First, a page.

Hillary has a long and winding history of fighting for progressive causes, especially in health care and education, but diverges from the leftist scorecard on a number of things, especially in the military and foreign policy. That's probably why she ended up being secretary of state (and a good one, IMNSHO). She has moved slowly to the left over the last 30 years but is still not categorically on the left, a state that is quite aggravating to people who like their politics black-and-white. Still, the idea that she is "in the pocket of big business" coalesced when Bernie entered the race, as the way to distinguish Bernie from her. Was Obama in the pocket of big business when he was elected? Nobody was saying so - yet his 2008 campaign donations by industry were pretty similar to Hillary's donations (including SuperPACs) right now. And if donations alone were enough to set the attitude of a president, shouldn't we all be championing Trump instead? (Well, no - Trump wears his jovial attitude towards big business on his sleeve.) Assuming Hillary in 2016 is the same Hillary from 2008, what's different this time around? Bernie, obvs.
I've been over her platform in other discussions, pointing out repeatedly that even if it's not as wholeheartedly leftist and progressive as Bernie's (excepting gun control), it's still obviously leftist and progressive. And I'll happily argue it again, if only for the point that "oligarchy" is not a fair or accurate summary of it. If she's too well integrated with the political scene for you, well, you might prefer Trump, who has never held any public office. If she's too pro-government for you, you might prefer Ted Cruz, who wants to hack the government up and burn it. If she's too pro-rich for you, which is an odd accusation given her platform, then I guess Bernie is your guy.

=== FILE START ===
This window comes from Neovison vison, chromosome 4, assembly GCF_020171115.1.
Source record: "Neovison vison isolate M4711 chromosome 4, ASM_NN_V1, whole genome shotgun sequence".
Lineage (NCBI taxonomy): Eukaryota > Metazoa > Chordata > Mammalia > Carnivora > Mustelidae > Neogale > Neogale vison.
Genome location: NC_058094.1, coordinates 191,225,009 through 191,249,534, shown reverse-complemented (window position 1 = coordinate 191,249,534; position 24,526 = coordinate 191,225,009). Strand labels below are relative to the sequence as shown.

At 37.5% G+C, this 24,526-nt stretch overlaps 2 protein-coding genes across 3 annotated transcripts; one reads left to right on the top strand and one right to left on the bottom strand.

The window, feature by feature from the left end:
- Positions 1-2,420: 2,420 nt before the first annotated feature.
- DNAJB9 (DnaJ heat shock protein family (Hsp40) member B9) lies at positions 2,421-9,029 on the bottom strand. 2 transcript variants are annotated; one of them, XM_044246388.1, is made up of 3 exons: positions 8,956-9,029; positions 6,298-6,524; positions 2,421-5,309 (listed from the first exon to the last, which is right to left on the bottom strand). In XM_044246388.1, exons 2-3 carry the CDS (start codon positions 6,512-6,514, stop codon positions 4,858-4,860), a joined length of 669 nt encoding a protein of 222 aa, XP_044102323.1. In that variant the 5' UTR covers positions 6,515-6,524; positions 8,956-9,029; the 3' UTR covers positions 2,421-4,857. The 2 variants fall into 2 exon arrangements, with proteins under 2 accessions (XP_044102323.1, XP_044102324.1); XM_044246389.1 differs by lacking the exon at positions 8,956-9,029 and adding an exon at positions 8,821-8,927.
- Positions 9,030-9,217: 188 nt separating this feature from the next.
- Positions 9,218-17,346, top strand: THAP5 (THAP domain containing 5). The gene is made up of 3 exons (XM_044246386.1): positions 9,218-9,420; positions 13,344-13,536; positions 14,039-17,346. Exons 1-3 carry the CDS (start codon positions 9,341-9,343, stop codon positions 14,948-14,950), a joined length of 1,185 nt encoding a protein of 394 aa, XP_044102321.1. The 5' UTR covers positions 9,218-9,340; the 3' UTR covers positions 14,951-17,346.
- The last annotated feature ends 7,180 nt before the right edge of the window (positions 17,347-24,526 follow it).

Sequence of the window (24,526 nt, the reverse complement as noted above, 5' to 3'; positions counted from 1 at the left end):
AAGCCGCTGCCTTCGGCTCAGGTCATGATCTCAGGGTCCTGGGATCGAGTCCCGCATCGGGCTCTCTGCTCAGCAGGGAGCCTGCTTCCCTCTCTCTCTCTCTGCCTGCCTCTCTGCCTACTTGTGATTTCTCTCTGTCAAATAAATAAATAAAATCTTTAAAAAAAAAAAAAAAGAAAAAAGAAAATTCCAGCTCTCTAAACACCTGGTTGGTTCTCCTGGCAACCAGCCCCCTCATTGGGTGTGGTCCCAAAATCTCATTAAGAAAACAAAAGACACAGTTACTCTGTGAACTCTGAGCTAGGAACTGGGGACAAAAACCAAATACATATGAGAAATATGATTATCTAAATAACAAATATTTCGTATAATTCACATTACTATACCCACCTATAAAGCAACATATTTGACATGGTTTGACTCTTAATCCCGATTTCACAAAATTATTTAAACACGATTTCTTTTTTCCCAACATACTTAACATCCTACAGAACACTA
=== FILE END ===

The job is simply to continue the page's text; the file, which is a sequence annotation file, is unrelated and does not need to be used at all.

Just to be clear, I'd happily vote for Bernie or for Hillary. I'm a bit tired of Bernie's revolutionary anti-rich schtick and I'm deeply concerned about his ability to control spending, but the good definitely outweighs the bad. I'm also annoyed that Hillary had to "evolve" on issues that have seemed pretty clear to me all along, and I don't like the idea of a family dynasty any more than I liked it with Geroge Bush Jr. On the other hand I really like that she's the only candidate who is running a campaign without an obvious scapegoat. It's what I liked about Obama. Even if the most she'll ever promise is 8 more years of an Obama-style presidency, that sounds pretty good.
I don't like Trump's tax plans, or much of the rest of his platform, and I can't find anything to like about Ted Cruz. But still, dismissing these people with inaccurate one-word labels is no help to anyone. The Bernie campaign really needs to control its own smugness if it's going to maintain a head of steam.